Since many people smoke to self-medicate mood and anxiety symptoms, it is unclear whether attempts to quit or reduce smoking will lead to worsening symptoms for these people. In this edition of the DRAM, we review a recent article investigating the association between quitting or reducing smoking and rates of mood/anxiety and alcohol use disorders. Cavazos-Rehg et al. (2014) compare smoking cessation between two groups: individuals with and without pre-existing disorders.
- The researchers used data from the Longitudinal National Epidemiological Study of Alcohol and Related Conditions (NESARC: Grant, Stinson, Dawson, Chou, Ruan, & Pickering, 2004), a nationally representative sample of adults aged 18 years and older.
- Participants were eligible for the current study if (1) they reported smoking daily within the past year at wave 1, (2) their smoking patterns remained the same or decreased between waves 1 and 2, and (3) they completed an interview at Wave 2 (n=6,554).
- Measures included:
- percentage reduction in number of cigarettes per day from Wave 1 to Wave 2, categorized as (a) no or minimal (1–9%) reduction, (b) 10–49% reduction, (c) 50–99% reduction, and (d) 100% reduction; and
- lifetime diagnosis of mood/anxiety disorder, alcohol use disorder, and drug use disorder at Wave 1 and Wave 2.
- Researchers divided participants into two main groups:
- those who qualified for any of the three disorders at Wave 1; and
- those who did not qualify for any of the three disorders at Wave 1.
- Logistic regression analyses, run separately for each disorder and for the two participant groups, tested whether reductions in smoking predicted disorder status at Wave 2.
- As the figure shows, among daily smokers who had a current or lifetime diagnostic history of the outcome of interest (i.e., mood/anxiety disorders, alcohol use disorder, drug use disorder) at Wave 1, quitting smoking by Wave 2 predicted a decreased likelihood of mood/anxiety disorder, alcohol use disorder, and drug use disorder at Wave 2.
- Among daily smokers with no lifetime diagnosis of the outcome of interest at Wave 1, quitting smoking by Wave 2 predicted a decreased likelihood of drug use disorder at Wave 2, but was not significantly associated with likelihood of mood/anxiety disorder or alcohol use disorder at Wave 2.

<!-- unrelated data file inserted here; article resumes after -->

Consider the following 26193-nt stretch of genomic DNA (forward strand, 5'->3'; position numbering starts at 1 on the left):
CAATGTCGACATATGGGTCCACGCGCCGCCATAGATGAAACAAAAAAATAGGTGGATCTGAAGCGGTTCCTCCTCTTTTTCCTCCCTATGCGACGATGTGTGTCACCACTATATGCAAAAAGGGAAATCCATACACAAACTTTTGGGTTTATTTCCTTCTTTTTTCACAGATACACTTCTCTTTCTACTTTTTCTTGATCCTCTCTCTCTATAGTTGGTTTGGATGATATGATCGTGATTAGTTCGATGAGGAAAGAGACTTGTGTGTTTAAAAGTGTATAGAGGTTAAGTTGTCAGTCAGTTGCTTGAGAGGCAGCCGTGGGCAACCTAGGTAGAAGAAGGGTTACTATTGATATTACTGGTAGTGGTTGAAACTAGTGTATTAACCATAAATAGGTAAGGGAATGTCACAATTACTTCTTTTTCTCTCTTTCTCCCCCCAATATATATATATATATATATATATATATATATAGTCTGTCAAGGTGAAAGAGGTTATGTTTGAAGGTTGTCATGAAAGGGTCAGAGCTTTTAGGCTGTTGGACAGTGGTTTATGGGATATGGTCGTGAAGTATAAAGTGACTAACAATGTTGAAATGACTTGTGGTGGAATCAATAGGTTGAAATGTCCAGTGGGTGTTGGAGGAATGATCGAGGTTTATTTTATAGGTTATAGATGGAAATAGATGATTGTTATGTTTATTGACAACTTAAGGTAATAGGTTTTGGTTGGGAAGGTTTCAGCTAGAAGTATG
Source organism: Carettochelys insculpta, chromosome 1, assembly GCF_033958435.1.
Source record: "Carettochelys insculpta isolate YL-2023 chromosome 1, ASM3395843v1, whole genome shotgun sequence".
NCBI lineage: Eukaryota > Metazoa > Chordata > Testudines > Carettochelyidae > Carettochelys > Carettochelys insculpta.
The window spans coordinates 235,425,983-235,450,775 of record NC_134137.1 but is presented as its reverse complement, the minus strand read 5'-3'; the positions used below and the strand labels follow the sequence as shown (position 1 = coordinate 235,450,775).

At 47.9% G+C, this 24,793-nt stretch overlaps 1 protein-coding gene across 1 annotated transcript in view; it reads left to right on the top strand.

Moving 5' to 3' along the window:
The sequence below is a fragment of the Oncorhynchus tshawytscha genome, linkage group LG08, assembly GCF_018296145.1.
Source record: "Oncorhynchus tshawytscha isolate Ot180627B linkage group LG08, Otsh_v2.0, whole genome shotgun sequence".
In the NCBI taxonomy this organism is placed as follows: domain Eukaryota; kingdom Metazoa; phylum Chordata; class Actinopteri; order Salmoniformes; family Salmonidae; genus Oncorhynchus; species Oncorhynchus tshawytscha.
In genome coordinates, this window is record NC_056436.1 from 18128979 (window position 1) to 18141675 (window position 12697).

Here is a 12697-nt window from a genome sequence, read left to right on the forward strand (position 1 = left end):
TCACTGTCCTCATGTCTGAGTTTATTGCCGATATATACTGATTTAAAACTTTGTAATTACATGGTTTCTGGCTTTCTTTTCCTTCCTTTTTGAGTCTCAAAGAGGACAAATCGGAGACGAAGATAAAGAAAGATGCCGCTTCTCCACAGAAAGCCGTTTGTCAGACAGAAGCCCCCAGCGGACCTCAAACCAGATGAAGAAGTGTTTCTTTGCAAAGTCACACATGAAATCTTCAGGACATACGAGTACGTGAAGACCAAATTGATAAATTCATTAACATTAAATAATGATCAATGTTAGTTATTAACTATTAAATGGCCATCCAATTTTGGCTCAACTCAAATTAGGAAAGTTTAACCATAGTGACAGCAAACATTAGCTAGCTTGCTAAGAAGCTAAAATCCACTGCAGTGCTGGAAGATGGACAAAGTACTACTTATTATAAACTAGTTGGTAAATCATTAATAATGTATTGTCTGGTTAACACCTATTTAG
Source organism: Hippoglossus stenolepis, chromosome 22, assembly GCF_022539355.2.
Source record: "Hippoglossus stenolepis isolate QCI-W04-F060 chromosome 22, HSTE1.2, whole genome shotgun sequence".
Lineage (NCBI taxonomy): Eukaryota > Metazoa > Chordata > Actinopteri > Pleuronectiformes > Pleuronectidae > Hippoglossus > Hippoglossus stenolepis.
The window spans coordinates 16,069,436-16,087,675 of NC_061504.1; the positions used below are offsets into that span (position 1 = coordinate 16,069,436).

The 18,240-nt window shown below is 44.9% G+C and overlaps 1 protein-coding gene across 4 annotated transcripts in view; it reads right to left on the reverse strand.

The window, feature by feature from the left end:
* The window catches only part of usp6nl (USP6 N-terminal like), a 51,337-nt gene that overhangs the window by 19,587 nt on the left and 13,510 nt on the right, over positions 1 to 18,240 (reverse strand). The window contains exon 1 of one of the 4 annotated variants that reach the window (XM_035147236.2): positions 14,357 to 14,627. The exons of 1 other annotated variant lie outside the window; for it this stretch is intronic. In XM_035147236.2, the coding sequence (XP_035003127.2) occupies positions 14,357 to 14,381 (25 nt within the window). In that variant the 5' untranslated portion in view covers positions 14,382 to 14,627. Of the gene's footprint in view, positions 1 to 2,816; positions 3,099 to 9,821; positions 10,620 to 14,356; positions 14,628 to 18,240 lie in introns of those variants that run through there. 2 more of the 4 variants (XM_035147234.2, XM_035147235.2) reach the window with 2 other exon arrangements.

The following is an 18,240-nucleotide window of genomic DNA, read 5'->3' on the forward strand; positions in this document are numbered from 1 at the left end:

- In both groups, reducing (but not quitting) smoking was not significantly associated with likelihood of alcohol use disorder, drug use disorder, or mood/anxiety disorder.
Note. Points on graph represent odds ratios. Lines represent confidence intervals. Odds ratios with confidence intervals that fall below one indicate a significant reduction in likelihood for the disorder, compared to those who did not quit smoking.
- The length of the study might be an inadequate time frame to capture the pattern of major psychiatric illnesses accurately, which typically are episodic in nature.
- Participants who were able to quit smoking might have had less severe mental health problems, accounting for the decreased likelihood of disorder at Wave 2. Nonetheless, for these participants quitting did not appear to exacerbate comorbid issues.
Contrary to conventional assumptions that smoking cessation might lead to other drug use or higher prevalence of psychiatric symptoms, this study provides evidence against that argument. Among smokers with prior co-morbid disorders, quitting smoking was associated with reduced risk for mood/anxiety disorders and alcohol disorder. This study does not provide causal evidence of the relationship between smoking cessation and mood/anxiety disorders and alcohol use disorders. For example, individuals who have better control over their psychiatric illnesses might be better equipped to quit smoking. However, smokers have a high prevalence of alcohol or drug use disorder and mood/anxiety disorders (Kalman et al. 2005; Lawrence et al. 2009); therefore, the finding that quitting smoking is associated with improved mental health is important news, particularly for clinicians developing treatment plans for patients who smoke cigarettes and have comorbid disorders.
What do you think?
- Paige Shaffer
Cavazos-Rehg, P. A., Breslau, N., Hatsukami, D., Krauss, M. J., Spitznagel, E. L., Grucza, R. A., Salyer, P., Hartz, S. M., & Bierut, L. J. (2014: FirstView). Smoking cessation is associated with lower rates of mood/anxiety and alcohol use disorders. Psychological Medicine.
Grant, B. F., Stinson, F. S., Dawson, D. A., Chou, S. P., Ruan, W. J., & Pickering, R.P. (2004). Co-occurrence of 12-month alcohol and drug use disorders and personality disorders in the United States: Results from the National Epidemiologic Survey on Alcohol and Related Conditions. Archives of General Psychiatry, 61, 361–368.
Kalman, D., Morissette, S. B., George, T. P. (2005). Co-morbidity of smoking in patients with psychiatric and substance use disorders. American Journal of Addictions, 14, 106–123.
Lawrence, D., Mitrou, F., Zubrick, S. R. (2009). Smoking and mental illness: Results from population surveys in Australia and the United States. BMC Public Health, 9, 285.